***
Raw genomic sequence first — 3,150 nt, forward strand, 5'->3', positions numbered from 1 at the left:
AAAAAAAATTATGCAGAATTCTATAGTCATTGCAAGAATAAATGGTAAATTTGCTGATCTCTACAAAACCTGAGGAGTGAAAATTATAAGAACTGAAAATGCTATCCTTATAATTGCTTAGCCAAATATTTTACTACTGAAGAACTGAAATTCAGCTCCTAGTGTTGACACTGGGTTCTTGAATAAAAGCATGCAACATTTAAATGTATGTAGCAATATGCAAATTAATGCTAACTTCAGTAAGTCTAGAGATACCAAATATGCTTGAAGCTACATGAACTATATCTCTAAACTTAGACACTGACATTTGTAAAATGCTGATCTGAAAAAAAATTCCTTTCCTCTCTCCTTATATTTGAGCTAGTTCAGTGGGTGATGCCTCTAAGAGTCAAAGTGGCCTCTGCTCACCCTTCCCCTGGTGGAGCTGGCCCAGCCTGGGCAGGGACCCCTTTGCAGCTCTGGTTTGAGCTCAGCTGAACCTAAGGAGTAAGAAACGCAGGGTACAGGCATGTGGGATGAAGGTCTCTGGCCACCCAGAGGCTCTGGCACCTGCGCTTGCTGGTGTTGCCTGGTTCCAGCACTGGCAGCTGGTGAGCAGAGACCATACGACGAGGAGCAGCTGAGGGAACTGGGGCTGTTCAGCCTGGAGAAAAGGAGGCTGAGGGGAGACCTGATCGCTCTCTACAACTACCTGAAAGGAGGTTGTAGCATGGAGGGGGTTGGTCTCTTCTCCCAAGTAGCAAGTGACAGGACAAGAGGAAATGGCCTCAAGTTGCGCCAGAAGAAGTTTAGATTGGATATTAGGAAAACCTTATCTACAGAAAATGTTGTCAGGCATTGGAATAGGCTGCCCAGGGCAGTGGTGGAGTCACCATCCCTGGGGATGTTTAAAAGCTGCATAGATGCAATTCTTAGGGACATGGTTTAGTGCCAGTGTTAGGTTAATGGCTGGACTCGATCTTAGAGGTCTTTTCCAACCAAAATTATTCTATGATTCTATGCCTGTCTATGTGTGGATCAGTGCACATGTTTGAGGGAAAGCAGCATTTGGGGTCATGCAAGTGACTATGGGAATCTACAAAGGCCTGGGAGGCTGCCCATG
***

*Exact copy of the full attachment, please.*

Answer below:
Raw genomic sequence first — 3,150 nt, forward strand, 5'->3', positions numbered from 1 at the left:
AAAAAAAATTATGCAGAATTCTATAGTCATTGCAAGAATAAATGGTAAATTTGCTGATCTCTACAAAACCTGAGGAGTGAAAATTATAAGAACTGAAAATGCTATCCTTATAATTGCTTAGCCAAATATTTTACTACTGAAGAACTGAAATTCAGCTCCTAGTGTTGACACTGGGTTCTTGAATAAAAGCATGCAACATTTAAATGTATGTAGCAATATGCAAATTAATGCTAACTTCAGTAAGTCTAGAGATACCAAATATGCTTGAAGCTACATGAACTATATCTCTAAACTTAGACACTGACATTTGTAAAATGCTGATCTGAAAAAAAATTCCTTTCCTCTCTCCTTATATTTGAGCTAGTTCAGTGGGTGATGCCTCTAAGAGTCAAAGTGGCCTCTGCTCACCCTTCCCCTGGTGGAGCTGGCCCAGCCTGGGCAGGGACCCCTTTGCAGCTCTGGTTTGAGCTCAGCTGAACCTAAGGAGTAAGAAACGCAGGGTACAGGCATGTGGGATGAAGGTCTCTGGCCACCCAGAGGCTCTGGCACCTGCGCTTGCTGGTGTTGCCTGGTTCCAGCACTGGCAGCTGGTGAGCAGAGACCATACGACGAGGAGCAGCTGAGGGAACTGGGGCTGTTCAGCCTGGAGAAAAGGAGGCTGAGGGGAGACCTGATCGCTCTCTACAACTACCTGAAAGGAGGTTGTAGCATGGAGGGGGTTGGTCTCTTCTCCCAAGTAGCAAGTGACAGGACAAGAGGAAATGGCCTCAAGTTGCGCCAGAAGAAGTTTAGATTGGATATTAGGAAAACCTTATCTACAGAAAATGTTGTCAGGCATTGGAATAGGCTGCCCAGGGCAGTGGTGGAGTCACCATCCCTGGGGATGTTTAAAAGCTGCATAGATGCAATTCTTAGGGACATGGTTTAGTGCCAGTGTTAGGTTAATGGCTGGACTCGATCTTAGAGGTCTTTTCCAACCAAAATTATTCTATGATTCTATGCCTGTCTATGTGTGGATCAGTGCACATGTTTGAGGGAAAGCAGCATTTGGGGTCATGCAAGTGACTATGGGAATCTACAAAGGCCTGGGAGGCTGCCCATG